NEW YORK (Reuters) - The amount that drugmaker Mylan NV avoided paying the U.S. government in Medicaid rebates for its EpiPen emergency allergy treatment since 2007 likely exceeds a proposed $465 million settlement the company announced in October, according to a study by private drug pricing experts published on Monday.
Mylan, which was already under fire for steep price increases on the devices, said in October it agreed to settle with the U.S. government after it was accused of improperly classifying EpiPen with the Medicaid Drug Rebate Program as a generic treatment. Mylan, which said earlier this month that it was still working to finalize the settlement, did not admit wrongdoing.
Drugmakers pay a rebate of 13 percent to state Medicaid programs on sales of generics, rather than a minimum rebate of 23.1 percent on branded drugs.
According to estimates in the study, Mylan avoided paying more than $426 million in rebates between 2012 and 2016 by classifying EpiPen as a generic.
The amount Mylan underpaid Medicaid may exceed the settlement, the study’s authors suggest, because their estimate covers two EpiPen formulations over only four years. Mylan acquired EpiPen in 2007 and it had been classified as a generic since 1997, according to the Centers for Medicare & Medicaid Services.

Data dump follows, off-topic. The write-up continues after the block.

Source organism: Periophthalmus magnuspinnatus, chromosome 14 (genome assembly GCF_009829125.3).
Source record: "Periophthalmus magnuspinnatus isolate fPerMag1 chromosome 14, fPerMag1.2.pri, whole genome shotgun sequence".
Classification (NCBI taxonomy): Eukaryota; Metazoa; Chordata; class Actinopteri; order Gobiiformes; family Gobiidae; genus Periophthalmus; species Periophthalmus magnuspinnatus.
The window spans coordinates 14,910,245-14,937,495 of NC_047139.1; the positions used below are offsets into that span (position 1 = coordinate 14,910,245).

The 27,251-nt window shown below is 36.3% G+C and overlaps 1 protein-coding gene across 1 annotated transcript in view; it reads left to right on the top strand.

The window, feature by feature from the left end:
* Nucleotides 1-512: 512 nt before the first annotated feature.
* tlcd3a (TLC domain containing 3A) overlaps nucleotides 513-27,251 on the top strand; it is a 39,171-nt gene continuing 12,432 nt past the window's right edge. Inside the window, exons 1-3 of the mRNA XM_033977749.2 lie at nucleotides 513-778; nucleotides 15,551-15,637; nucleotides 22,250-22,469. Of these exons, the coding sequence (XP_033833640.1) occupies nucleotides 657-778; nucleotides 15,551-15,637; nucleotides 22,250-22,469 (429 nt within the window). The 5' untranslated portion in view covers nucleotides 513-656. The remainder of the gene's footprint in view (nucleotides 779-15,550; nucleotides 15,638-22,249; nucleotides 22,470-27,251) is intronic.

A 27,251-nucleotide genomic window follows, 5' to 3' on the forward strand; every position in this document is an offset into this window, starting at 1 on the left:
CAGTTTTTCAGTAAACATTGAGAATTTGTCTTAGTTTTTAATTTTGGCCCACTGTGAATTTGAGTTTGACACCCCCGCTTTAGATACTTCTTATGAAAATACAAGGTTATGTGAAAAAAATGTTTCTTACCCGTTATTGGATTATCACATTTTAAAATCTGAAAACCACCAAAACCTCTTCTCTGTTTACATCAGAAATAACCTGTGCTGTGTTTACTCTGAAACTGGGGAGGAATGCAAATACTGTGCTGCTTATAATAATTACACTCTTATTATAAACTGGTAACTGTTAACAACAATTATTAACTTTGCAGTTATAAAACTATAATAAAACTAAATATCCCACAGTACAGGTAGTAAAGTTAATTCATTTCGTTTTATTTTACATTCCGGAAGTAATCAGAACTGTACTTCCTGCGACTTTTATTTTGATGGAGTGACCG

The study was conducted by Jing Luo at Brigham and Women’s Hospital in Boston, and Aaron Kesselheim and Jerry Avorn at Harvard Medical School, and published in JAMA Internal Medicine.
EpiPen is an automatic injector, delivering a dose of life-saving epinephrine to treat severe allergic reactions. Mylan doubled the price of a pair of the devices to $600 last year, up from $100 in 2007.
In response to the furor, Mylan launched its own generic version of EpiPen priced at $300 for a two-pack.
A separate study published in the same journal said that from 2007 to 2014, patients’ average out-of-pocket spending on EpiPen more than doubled to $75 a year from $34 a year.
The proportion of patients with out-of-pocket costs of at least $100 climbed from 4 percent to 18 percent during the study period, while the share of patients with costs of at least $200 increased from 0.1 percent to almost 5 percent.
A Mylan spokesperson declined to comment on the Medicaid study.
In January, Mylan said that about 90 percent of consumers who got its brand or generic EpiPen had an out-of-pocket cost of less than $50. During the same time frame last year, 80 percent of patients paid less than $50 out-of-pocket, the company said.
Additional reporting by Michael Erman; Editing by Steve Orlofsky
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